Apple may be considering making its own line of smart home products

A newly granted patent (number 10,951,434) for a “modular wall unit system” shows that Apple is at least considering making its own line of smart home products with its own modular host system with processors and a host unit installed in a support structure of a building. 

As Apple notes in the patent, smart home technology has greatly improved in power and functionality in recent years and can provide an enhanced user experience that can be tailored to meet an individual user’s particular needs. For instance, smart lights, smart security systems, smart entertainment systems, environmental control systems (HVAC), and the like, are becoming more and more customizable and integrated as the internet-of-things (IoT) sets a foothold in modern home designs. 

However, Apple says that configuring a smart home can present many challenges. For instance, the differentiation of brands and their incompatibilities between each other, differing connection and communication protocols, wiring and connector types, hardware/software configurations, and general system set up can be daunting to the average consumer.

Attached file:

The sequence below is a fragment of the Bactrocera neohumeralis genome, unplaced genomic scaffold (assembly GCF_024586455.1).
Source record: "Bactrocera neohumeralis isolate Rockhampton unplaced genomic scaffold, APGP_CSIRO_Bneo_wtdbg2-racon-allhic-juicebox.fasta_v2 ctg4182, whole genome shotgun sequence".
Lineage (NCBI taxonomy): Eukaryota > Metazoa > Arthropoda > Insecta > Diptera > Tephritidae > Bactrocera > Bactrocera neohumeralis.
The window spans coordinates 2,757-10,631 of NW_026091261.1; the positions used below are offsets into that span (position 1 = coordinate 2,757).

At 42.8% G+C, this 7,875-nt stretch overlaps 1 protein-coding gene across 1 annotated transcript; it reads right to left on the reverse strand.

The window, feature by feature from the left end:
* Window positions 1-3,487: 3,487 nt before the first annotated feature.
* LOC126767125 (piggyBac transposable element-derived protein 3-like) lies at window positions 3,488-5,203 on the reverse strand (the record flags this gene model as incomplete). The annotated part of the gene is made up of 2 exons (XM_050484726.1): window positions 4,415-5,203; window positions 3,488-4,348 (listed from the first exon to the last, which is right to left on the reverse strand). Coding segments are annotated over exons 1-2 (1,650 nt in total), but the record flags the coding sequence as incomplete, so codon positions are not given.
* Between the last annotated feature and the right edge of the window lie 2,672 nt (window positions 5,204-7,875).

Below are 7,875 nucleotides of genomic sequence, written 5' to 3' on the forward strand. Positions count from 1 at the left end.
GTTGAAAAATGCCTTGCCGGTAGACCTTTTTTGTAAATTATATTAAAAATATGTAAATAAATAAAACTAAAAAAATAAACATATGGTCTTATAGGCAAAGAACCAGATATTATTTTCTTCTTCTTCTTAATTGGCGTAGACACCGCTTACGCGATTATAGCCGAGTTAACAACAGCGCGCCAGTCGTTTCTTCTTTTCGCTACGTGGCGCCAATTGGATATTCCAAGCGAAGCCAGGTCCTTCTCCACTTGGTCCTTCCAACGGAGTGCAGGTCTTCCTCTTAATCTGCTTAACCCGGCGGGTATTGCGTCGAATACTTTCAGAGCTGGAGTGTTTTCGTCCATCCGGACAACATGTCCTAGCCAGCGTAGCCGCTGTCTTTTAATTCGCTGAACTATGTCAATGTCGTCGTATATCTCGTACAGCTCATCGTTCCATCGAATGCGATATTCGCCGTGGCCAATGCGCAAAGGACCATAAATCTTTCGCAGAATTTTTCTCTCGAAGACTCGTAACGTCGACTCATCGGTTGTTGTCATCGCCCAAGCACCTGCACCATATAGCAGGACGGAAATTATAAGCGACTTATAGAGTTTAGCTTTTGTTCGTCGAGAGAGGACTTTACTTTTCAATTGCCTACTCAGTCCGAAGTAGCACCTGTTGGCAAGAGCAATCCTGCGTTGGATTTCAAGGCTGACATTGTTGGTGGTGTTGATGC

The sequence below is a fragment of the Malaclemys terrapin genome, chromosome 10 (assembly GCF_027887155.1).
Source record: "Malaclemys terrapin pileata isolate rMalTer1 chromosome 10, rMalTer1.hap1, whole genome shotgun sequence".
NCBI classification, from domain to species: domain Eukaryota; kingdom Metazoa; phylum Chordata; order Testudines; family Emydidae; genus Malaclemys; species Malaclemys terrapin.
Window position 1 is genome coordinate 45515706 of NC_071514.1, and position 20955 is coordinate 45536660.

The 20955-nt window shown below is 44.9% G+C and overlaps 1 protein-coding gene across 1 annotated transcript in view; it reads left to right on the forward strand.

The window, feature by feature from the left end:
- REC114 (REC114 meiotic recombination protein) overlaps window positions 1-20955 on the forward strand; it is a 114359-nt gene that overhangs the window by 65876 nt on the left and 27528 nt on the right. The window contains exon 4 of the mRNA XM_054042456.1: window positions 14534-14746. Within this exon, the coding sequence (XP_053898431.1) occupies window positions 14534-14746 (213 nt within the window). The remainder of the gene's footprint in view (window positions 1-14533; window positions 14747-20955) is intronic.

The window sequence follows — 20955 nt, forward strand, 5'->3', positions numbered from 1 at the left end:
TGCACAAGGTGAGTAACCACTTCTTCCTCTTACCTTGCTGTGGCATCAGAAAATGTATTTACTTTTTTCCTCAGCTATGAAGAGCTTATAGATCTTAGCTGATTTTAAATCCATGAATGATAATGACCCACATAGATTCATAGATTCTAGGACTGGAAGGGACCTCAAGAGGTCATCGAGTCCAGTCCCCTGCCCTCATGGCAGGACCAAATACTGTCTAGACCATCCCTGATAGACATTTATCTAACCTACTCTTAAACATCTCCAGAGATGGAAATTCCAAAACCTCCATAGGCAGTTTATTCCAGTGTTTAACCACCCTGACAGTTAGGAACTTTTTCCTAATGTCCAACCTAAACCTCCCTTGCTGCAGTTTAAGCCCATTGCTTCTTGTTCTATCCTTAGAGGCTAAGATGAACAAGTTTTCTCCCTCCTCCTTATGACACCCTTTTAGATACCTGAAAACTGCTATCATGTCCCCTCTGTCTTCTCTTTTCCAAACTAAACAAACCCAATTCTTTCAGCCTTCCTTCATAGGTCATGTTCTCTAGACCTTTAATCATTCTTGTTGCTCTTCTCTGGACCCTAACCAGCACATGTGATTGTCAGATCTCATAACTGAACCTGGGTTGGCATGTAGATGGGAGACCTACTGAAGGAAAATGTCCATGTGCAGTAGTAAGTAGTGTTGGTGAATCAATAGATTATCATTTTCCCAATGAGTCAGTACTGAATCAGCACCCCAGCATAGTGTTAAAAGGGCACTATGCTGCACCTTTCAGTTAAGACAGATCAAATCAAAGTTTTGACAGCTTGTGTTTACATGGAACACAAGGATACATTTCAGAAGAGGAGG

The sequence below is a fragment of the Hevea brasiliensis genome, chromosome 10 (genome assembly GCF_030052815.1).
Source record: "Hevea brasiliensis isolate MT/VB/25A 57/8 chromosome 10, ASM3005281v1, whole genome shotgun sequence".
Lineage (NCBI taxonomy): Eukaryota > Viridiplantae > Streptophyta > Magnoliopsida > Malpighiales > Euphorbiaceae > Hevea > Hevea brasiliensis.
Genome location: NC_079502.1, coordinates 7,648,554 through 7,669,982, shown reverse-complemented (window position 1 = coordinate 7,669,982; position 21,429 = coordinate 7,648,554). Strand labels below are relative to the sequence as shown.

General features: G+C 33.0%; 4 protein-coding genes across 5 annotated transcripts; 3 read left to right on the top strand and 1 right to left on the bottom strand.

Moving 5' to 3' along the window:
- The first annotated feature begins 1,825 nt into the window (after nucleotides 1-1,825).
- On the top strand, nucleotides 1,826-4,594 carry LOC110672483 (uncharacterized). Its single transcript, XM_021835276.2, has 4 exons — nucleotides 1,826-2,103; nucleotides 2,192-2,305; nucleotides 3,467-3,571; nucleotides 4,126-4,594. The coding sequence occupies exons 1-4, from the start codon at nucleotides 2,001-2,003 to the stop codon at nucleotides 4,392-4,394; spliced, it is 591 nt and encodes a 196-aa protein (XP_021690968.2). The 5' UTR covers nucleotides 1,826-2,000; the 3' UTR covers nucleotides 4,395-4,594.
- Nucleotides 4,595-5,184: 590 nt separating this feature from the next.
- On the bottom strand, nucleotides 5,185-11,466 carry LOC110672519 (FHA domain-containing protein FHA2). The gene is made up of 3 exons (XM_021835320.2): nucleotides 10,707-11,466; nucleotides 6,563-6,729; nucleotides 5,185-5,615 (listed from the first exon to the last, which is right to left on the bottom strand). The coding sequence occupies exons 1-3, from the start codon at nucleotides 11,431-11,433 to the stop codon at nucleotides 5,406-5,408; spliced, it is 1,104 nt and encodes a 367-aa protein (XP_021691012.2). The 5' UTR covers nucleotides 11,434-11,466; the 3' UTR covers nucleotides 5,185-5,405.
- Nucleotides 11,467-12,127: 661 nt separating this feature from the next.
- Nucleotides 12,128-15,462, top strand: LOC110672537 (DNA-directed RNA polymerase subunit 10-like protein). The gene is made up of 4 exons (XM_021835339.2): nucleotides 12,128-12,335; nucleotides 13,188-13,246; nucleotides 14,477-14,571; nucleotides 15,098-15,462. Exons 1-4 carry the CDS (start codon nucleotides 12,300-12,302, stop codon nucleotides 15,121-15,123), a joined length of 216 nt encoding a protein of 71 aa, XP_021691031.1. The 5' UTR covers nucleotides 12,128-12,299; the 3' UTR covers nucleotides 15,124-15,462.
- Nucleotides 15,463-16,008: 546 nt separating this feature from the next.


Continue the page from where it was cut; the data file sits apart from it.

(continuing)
Even technology savvy enthusiasts may be challenged by the non-intuitive and often frustratingly laborious process of configuring a fully integrated smart home. Apple says that, what’s more, smart home networks often need to be reconfigured, sometimes extensively, as old equipment is replaced with new equipment. For theses reasons, the tech giant wants to fill the need for smart home systems that can allow lay-consumers to more easily customize, scale, and reconfigure their homes in a more effortless and user friendly manner. 

Here’s the summary of the patent: “The host unit can be configured to receive and house an accessory (e.g., modular accessory) and electrically couple to an electrical source. The host unit can include a power gating module configured to couple electrical power from the electrical source to the accessory, and a communication module configured to communicate with one or more additional host units installed in the building. 

“The one or more processors may be configured to determine a distance between the host unit and each of the one or more additional host units based on the communication with the one or more additional host units, and determine a floor plan of the building based at least on a distance from the host unit to each the one or more additional host units.”

Dennis Sellers
the authorDennis Sellers
Dennis Sellers is the editor/publisher of Apple World Today. He’s been an “Apple journalist” since 1995 (starting with the first big Apple news site, MacCentral). He loves to read, run, play sports, and watch movies.